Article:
“I tend not to think about the problem of people forecasting in different ways, as things are hard enough already and I want to focus on other things.”
This is the damage which Robert Lucas has done to macroeconomics:
This is _the_ great fallacy introduced into economics by Robert Lucas (whether he still embraces it or not). The fallacy is so massive and significant that it arguably wipes out the significance of any other contribution Lucas might have made to economic science.
One of the properties of false price signals in an essentially complex network of millions of systematically related relative prices across time it that these false prices have the capacity to fool and mislead people systematically and structurally in an manner that isn’t immediately revealed, but can make itself felt — and unavoidably so — after the passage of an economically significant length of time.
What Stephen Williamson is giving us is excuse making for a research program (whatever other achievements it may claim) which has utterly failed at the one task that is non-optional: as a causal / explanatory enterprise.
UPDATE: Even more perversely, Stephen Williamson claims there is “no evidence” for “market failure” during a recession or depression.
We cannot observe a market failure? Take a drive, Stephen, outside of Bakersfield, CA or South of Olympia, WA or on the road to Joseph, OR or south of Corvallis, OR, and what you will see is mile after mile after mile of mothballed lumber hauling rail cars, given non-economic status by the artificial boom and inevitable bust of the 2002-2011 period. Or watch the nearly completely houses bulldozed in Victorville, CA in the wake of the housing boom & bust. And banks are still bulldozing homes all across the country.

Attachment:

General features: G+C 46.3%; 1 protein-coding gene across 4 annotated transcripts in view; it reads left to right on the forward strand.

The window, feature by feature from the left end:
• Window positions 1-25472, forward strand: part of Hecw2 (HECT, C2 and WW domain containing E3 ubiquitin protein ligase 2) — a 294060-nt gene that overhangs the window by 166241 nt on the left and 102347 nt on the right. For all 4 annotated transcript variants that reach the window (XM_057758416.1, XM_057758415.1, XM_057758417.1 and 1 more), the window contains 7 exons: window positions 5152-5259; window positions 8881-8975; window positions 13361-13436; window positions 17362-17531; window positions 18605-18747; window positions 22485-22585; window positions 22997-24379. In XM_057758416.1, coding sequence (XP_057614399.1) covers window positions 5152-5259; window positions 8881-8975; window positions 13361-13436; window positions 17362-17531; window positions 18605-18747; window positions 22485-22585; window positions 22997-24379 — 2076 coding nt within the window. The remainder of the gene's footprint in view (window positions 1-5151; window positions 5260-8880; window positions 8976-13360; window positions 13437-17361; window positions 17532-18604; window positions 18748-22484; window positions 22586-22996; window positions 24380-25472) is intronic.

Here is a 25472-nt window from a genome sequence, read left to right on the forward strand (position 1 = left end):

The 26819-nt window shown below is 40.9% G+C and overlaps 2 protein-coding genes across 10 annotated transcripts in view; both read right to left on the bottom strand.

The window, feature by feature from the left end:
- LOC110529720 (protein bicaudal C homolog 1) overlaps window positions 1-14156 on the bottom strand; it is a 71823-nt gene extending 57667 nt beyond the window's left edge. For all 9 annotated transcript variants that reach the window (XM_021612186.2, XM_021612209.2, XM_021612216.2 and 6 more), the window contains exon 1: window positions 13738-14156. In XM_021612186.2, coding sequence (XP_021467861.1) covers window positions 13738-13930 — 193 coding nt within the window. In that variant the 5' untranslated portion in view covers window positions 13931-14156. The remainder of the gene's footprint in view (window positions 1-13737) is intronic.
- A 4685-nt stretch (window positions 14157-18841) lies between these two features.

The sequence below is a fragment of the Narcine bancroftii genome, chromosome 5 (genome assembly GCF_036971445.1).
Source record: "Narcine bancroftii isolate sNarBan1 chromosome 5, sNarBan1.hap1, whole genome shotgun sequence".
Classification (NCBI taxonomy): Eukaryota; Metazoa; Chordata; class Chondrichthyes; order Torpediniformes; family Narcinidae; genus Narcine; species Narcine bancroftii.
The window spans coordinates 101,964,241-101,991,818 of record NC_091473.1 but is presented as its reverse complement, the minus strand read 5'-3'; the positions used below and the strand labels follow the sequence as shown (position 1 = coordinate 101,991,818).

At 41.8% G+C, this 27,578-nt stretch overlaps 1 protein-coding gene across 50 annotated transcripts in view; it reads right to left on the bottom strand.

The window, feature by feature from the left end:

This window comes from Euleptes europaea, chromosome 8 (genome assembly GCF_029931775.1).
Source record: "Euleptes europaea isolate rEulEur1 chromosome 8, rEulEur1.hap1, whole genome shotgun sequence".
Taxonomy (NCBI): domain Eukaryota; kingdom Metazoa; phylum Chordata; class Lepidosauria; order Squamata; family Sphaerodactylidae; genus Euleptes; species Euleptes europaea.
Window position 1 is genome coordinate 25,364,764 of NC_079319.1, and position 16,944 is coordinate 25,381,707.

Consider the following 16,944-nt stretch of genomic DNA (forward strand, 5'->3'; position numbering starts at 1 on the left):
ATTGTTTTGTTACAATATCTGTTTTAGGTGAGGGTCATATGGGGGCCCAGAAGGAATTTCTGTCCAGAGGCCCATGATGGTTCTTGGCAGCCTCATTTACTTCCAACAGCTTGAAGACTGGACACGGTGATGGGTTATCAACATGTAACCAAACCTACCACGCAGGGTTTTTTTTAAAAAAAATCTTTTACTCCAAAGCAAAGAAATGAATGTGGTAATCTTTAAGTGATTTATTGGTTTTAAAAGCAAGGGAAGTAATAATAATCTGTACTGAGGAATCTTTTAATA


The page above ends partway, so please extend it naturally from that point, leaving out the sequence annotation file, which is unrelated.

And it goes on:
But attempting to get Williamson to admit there are “market failures” in our midst is much like getting a philosopher teaching Descartes to admit there really is a white board in the room. Both are entranced by a perverse philosophical picture of “knowledge” and neither one of them wish to talk sense.
UPDATE: More than twenty-five percent of construction workers in America are unemployed in the post-boom phase, and construction unemployment by region systematically tracks the geography of the housing & commercial construction boom. You can see systematic patterns in the data — or you can get in a car and go look at the neighborhoods with “house for sale” signs everywhere, or you can get out of our car and go to the neighborhoods with huge numbers of unemployed construction workers and you can shake their hand and talk to them about it. All phenomena just as real as the philosophy professor’s white board …
UPDATE: The pathology of Stephen Williamson in a nutshell: “I tend not to think about the problem of people forecasting in different ways, as things are hard enough already and I want to focus on other things.”
George Selgin’s case for Hayek & Robert Skidelsky’s case for Keynes — from last week’s L.S.E. / BBCRadio4 debate.
The LSE and BBC Radio 4 are hosting a Hayek vs Keynes public debate, Tuesday July 26, 6:30 – 8 pm at the Old Theatre, Old Building, the London School of Economics featuring George Selgin, Robert Skidelsky, Duncan Weldon & Jamie Whyte, with BBC Radio host Paul Mason in the chair.
The debate will be broadcast twice on BBC Radio 4: Wed. Aug. 3 at 8 pm & Sat. Aug. 6 at 10:15 pm.
More details on the debate and the debaters here.
Jamie Whyte has been tapped represent the ideas of F. A. Hayek in a debate with famed Keynes scholar Robert Skidelsky, advancing the economics and political agenda of Mr. Keynes. The debate will be moderated by leftist Paul Mason of the leftist BBC.
David Glasner — an excellent monetary economist — has launched a new blog. Please check out the Uneasy Money blog.